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The History of Native American Heritage Month Thumbnail

The History of Native American Heritage Month

November is the month to celebrate Native American heritage, including celebrating the culture, accomplishments, and contributions of its people. Celebrations happen across the U.S. during this month. Spectators enjoy native dances, music and traditions, at festivals and events throughout the month. Learn how the month got its start and evolved into the celebration it is today.

Dr. Arthur C. Parker

One of the earliest supporters of establishing a day to celebrate Native American heritage was Dr. Arthur Parker, director of the Museum of Arts and Science in Rochester and a Seneca Indian. He convinced the Boy Scouts of America to have a day to celebrate the “First Americans.” They adopted such a day for three years.

Annual Congress of the American Indian Association Meeting

The Congress of the American Indian Association formally approved a plan in 1915 to annually celebrate American Indian Day.

Yet, the meeting was not the only effort that year to gain recognition for the holiday. Red James Fox, a member of the Blackfoot tribe, rode his horse from state to state to seek endorsements from each state government to present to the White House to get a national day proclaimed. Unfortunately, no national date was set until much later.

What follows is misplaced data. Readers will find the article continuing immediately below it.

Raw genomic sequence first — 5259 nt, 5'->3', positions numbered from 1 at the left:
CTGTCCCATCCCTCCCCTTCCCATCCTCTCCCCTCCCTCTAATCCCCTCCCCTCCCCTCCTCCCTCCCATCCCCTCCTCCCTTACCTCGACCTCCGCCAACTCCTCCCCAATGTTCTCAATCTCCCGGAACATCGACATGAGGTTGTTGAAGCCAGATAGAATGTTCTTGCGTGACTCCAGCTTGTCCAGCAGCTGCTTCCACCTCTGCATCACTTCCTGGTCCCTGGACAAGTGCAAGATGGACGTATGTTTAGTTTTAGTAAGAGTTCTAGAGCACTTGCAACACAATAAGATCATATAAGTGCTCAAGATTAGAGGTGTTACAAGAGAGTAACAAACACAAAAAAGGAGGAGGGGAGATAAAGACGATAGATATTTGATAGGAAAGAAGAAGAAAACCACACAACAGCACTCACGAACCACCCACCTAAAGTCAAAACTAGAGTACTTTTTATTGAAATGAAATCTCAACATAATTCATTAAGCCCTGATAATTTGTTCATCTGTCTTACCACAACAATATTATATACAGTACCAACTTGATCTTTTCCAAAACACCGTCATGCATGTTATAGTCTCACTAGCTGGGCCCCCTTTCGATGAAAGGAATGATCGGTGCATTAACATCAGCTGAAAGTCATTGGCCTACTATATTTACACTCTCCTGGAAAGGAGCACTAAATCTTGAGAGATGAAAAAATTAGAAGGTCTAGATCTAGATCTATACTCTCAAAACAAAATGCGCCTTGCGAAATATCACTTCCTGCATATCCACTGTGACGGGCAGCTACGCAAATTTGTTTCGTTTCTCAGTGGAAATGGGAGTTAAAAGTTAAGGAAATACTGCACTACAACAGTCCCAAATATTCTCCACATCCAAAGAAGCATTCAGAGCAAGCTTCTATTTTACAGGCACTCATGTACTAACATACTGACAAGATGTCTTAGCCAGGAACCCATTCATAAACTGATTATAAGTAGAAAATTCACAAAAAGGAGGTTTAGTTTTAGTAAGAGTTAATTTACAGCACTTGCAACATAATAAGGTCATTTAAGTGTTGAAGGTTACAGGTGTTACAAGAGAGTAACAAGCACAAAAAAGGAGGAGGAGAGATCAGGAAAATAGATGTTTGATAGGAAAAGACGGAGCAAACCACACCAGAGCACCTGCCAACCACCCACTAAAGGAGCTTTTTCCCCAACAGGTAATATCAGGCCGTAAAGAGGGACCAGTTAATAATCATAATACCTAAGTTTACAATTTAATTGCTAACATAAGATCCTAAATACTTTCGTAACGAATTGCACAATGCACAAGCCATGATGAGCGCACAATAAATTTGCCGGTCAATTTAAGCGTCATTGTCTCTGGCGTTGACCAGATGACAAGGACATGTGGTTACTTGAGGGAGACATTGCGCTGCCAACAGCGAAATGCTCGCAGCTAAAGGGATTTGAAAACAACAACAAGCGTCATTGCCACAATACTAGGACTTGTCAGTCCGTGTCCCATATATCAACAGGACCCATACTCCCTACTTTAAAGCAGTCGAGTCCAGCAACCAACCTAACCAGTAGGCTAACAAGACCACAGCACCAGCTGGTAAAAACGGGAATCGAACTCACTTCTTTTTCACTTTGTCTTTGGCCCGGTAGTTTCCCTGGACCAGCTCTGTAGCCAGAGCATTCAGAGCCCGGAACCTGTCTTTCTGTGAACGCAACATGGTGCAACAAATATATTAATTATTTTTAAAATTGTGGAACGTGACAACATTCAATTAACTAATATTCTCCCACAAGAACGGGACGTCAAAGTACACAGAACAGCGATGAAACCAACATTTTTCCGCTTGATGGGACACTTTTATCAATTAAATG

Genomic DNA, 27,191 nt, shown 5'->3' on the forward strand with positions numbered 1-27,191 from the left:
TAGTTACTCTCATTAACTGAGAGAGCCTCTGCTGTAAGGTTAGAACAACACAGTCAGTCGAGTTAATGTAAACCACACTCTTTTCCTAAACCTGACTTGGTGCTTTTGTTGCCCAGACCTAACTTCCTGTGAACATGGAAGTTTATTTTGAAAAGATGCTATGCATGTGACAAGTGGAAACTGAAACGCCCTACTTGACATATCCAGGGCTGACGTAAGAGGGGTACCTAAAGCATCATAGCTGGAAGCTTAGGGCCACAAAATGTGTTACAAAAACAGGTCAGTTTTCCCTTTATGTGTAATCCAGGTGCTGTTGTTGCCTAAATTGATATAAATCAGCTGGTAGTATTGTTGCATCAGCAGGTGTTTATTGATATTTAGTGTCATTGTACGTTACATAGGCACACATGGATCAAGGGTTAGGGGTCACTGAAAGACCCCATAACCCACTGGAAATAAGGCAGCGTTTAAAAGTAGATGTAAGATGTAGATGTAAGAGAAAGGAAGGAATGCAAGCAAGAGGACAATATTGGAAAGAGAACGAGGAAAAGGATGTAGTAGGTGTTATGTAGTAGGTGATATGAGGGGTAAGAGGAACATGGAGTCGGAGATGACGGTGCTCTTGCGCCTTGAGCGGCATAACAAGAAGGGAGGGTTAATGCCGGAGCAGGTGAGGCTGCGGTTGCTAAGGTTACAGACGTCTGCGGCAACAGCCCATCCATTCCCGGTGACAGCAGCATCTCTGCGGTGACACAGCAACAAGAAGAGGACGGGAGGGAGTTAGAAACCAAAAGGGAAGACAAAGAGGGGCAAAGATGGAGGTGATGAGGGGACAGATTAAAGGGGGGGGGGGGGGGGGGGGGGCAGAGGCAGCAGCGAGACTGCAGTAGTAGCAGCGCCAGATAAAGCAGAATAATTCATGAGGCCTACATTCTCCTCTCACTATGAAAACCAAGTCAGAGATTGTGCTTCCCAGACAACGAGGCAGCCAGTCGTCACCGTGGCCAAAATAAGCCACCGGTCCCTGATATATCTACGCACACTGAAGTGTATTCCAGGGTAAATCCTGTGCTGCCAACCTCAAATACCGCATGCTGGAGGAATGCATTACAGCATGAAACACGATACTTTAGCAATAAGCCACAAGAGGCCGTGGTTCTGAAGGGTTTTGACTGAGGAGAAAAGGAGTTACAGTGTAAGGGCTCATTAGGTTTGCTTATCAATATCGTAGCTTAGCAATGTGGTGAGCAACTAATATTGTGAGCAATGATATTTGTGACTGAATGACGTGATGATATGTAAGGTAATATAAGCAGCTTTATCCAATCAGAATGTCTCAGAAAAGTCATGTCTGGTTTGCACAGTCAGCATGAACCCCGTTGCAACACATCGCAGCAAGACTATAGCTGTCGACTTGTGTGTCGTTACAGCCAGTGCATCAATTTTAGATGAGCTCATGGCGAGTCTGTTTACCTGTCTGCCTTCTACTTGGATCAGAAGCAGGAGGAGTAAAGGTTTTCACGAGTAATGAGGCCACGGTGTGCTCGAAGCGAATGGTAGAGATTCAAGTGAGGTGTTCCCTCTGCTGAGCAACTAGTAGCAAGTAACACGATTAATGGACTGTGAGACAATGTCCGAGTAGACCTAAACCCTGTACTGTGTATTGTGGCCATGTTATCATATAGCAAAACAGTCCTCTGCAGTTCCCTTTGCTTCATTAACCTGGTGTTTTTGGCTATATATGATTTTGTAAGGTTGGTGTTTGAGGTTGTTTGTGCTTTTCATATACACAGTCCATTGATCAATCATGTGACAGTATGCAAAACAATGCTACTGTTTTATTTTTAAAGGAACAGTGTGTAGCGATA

On September 28, 1915, President Coolidge proclaimed the second Saturday in May as the official celebration date.

New York Leads the Pack

The first state-sanctioned American Indian Day came from New York, which was celebrated in 1916 on the second Saturday in May. Several states followed the trend, though many chose the day of celebration as the fourth Friday in September.

American Indian Week Becomes a Monthlong Event

The celebration we know today originally started in the 1980s when President Reagan deemed the week of November 23-30, 1986, as “American Indian Week.” It wasn’t until 1990, when President George H.W. Bush changed the weeklong celebration into a monthlong one. Each subsequent president proclaimed the month of November as the time the country would celebrate the original inhabitants of the United States.

The month of November is now recognized as the time to celebrate the traditions and culture of the Indigenous people. This celebration includes both Native Americans and Native Alaskans and the contributions they made to the United States.



Content provider: WriterAccess

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Sources:

Native American Heritage Month, PBS, https://www.pbs.org/specials/native-american-heritage-month/

About National Native American Heritage Month, Native American Heritage Month, https://nativeamericanheritagemonth.gov/about/

 

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